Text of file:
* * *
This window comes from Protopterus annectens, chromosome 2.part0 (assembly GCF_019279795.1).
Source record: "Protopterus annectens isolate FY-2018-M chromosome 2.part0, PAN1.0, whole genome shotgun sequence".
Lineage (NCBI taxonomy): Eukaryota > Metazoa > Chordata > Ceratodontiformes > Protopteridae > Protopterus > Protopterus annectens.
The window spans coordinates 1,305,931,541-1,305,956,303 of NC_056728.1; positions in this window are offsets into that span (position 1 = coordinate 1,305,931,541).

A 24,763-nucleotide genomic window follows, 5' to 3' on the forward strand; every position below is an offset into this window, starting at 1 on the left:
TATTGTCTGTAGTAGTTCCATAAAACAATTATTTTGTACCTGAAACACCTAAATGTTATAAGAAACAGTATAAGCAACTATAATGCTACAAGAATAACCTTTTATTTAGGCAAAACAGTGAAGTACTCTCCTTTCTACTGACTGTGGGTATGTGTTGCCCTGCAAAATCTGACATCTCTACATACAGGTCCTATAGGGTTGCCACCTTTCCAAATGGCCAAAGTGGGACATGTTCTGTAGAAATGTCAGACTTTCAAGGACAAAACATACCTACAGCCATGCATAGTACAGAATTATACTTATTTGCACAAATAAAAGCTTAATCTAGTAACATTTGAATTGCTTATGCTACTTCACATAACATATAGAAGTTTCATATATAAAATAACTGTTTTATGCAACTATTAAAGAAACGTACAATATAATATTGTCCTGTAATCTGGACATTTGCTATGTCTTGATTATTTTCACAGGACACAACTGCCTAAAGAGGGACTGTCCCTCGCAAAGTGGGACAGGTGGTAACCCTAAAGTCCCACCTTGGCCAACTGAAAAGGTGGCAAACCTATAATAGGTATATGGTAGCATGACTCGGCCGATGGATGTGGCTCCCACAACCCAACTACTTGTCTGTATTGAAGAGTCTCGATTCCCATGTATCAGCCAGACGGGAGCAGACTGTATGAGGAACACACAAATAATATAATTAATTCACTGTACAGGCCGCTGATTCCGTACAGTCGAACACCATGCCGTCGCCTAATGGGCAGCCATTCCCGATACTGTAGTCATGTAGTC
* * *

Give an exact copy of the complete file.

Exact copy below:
This window comes from Protopterus annectens, chromosome 2.part0 (assembly GCF_019279795.1).
Source record: "Protopterus annectens isolate FY-2018-M chromosome 2.part0, PAN1.0, whole genome shotgun sequence".
Lineage (NCBI taxonomy): Eukaryota > Metazoa > Chordata > Ceratodontiformes > Protopteridae > Protopterus > Protopterus annectens.
The window spans coordinates 1,305,931,541-1,305,956,303 of NC_056728.1; positions in this window are offsets into that span (position 1 = coordinate 1,305,931,541).

A 24,763-nucleotide genomic window follows, 5' to 3' on the forward strand; every position below is an offset into this window, starting at 1 on the left:
TATTGTCTGTAGTAGTTCCATAAAACAATTATTTTGTACCTGAAACACCTAAATGTTATAAGAAACAGTATAAGCAACTATAATGCTACAAGAATAACCTTTTATTTAGGCAAAACAGTGAAGTACTCTCCTTTCTACTGACTGTGGGTATGTGTTGCCCTGCAAAATCTGACATCTCTACATACAGGTCCTATAGGGTTGCCACCTTTCCAAATGGCCAAAGTGGGACATGTTCTGTAGAAATGTCAGACTTTCAAGGACAAAACATACCTACAGCCATGCATAGTACAGAATTATACTTATTTGCACAAATAAAAGCTTAATCTAGTAACATTTGAATTGCTTATGCTACTTCACATAACATATAGAAGTTTCATATATAAAATAACTGTTTTATGCAACTATTAAAGAAACGTACAATATAATATTGTCCTGTAATCTGGACATTTGCTATGTCTTGATTATTTTCACAGGACACAACTGCCTAAAGAGGGACTGTCCCTCGCAAAGTGGGACAGGTGGTAACCCTAAAGTCCCACCTTGGCCAACTGAAAAGGTGGCAAACCTATAATAGGTATATGGTAGCATGACTCGGCCGATGGATGTGGCTCCCACAACCCAACTACTTGTCTGTATTGAAGAGTCTCGATTCCCATGTATCAGCCAGACGGGAGCAGACTGTATGAGGAACACACAAATAATATAATTAATTCACTGTACAGGCCGCTGATTCCGTACAGTCGAACACCATGCCGTCGCCTAATGGGCAGCCATTCCCGATACTGTAGTCATGTAGTC